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post #1 of 10 (permalink) Old 04-28-2006, 05:19 AM Thread Starter
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peat under sand

i want to use laterite under regular home depot sand in my new tank. some sites (including rex's guide) suggest using peat along with it for better nutirent absorbtion.

my concern is that the water from the tap (ph 7) here is very soft and as a result the ph in my tank is around 6.5-6.7. so, would the peat contribute to the lowering of the ph in my tank (I really dont want that to happen) or will it sort of just create an acidic environment in the substrate only (and the rest of my tank will stay unaffected )?.

Thanks
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post #2 of 10 (permalink) Old 04-28-2006, 05:53 AM
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NY water is very soft, it depends on your entire setup and what you are doing, peat will affect the KH/pH, but a little would be good in a sand sub only for the slow decaying organic compound's that it will release, the plant's will appreciate and benifit from it.
Be sure to add mulm also if at all possible.
More information in what you are doing or going to do would help with a more successful answer

Make sure the sand is not to fine.. big no no...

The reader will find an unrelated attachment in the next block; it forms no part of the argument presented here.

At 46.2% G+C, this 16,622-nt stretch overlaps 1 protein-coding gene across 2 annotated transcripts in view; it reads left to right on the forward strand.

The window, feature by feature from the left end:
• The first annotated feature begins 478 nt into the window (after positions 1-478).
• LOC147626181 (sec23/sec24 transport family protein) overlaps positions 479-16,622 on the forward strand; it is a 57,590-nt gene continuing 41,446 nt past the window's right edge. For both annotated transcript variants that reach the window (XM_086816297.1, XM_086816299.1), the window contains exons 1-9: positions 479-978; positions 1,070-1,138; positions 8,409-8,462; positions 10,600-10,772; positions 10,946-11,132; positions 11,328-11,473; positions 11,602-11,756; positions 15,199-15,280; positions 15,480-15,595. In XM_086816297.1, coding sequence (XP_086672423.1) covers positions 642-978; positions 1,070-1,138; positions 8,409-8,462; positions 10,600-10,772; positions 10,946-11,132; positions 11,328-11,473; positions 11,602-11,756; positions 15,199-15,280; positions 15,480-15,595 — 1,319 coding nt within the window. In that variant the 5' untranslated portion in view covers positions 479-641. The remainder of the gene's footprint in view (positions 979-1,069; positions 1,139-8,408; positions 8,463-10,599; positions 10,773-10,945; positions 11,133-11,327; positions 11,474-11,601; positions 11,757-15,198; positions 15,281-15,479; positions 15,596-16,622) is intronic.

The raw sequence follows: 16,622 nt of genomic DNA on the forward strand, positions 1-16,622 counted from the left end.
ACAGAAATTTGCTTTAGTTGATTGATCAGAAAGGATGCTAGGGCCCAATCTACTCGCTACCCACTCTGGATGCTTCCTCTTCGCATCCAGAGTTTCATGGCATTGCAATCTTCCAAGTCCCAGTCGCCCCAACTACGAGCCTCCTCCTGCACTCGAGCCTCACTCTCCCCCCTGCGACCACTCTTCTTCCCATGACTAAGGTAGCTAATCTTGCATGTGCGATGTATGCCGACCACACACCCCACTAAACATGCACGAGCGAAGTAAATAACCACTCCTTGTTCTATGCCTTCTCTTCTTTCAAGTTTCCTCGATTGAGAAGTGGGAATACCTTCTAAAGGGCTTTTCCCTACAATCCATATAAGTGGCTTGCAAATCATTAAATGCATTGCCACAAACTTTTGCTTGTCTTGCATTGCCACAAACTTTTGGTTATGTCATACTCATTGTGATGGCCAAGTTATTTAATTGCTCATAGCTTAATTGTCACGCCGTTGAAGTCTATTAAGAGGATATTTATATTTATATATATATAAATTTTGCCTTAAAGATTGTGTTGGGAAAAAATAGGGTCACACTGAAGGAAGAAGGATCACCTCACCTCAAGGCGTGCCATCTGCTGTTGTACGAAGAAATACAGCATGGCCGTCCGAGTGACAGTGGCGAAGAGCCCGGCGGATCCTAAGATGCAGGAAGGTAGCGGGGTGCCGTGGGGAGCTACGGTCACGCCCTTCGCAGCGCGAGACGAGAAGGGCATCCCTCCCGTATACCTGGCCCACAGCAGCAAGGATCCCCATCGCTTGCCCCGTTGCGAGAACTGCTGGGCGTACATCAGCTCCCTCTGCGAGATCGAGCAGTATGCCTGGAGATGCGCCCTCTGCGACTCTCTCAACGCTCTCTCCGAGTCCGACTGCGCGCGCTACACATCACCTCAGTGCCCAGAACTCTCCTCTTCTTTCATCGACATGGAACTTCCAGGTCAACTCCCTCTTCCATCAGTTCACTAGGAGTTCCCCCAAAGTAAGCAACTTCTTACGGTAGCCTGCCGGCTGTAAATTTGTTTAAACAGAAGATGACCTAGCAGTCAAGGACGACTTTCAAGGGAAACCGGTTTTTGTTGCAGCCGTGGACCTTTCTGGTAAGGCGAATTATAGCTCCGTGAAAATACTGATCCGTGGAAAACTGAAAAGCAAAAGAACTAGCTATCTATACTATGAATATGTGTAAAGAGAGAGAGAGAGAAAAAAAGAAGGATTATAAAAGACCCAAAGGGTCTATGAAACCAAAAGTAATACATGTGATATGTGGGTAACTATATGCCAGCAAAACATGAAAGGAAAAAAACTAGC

Craig

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post #3 of 10 (permalink) Old 04-28-2006, 02:38 PM
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Just out of curiosity, what happens if the sand is too fine?

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post #4 of 10 (permalink) Old 04-28-2006, 02:50 PM Thread Starter
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Quote:
More information in what you are doing or going to do would help with a more successful answer
I have a 55g discus tank that has a growing crack in the frame , so i m moving the whole gang into a 75 (to prevent seeing my downstairs neighbor at my doorstep at some point soaked in my fish tank water ).

Right now the tank is planted with fast/easy to care for plants (wisteria, bacopa, anubias, microsward, ludvigia and some others). I plan expanding the variety of plants in the 75g. Hence, I want better substrate (but cant spend +100$ on fluorite, eco etc). Now, the 55g has regular sand nurished by tabs. As far as the water goes, I had to take a piece of driftwood out that I used to have in the 55 because the ph would go below 6 and my poor snails' shells started to dissolve. Taking the wood out resulted in the ph going up to 6.5-6.7. Then (very recently), I also added a couple of cups of some african cichlid sand and that brought the ph up to 7.1 and kh from 0 to 1. I want to keep it this way (or at least not let it go below 6.5). As i 'm writing this it seems that peat would not be such a good idea. Any suggestions/opinions would appreciated .

Quote:
Make sure the sand is not to fine.. big no no...
hm..my sand is regular play sand, so it's pretty fine. i have had it in my tank for over a year this way. my 3.5 gallon with shrimpies also has the same sand. i have trumpet snails that live in it and keep it moving. y is it a big no?


Thank you for your help
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post #5 of 10 (permalink) Old 04-28-2006, 09:54 PM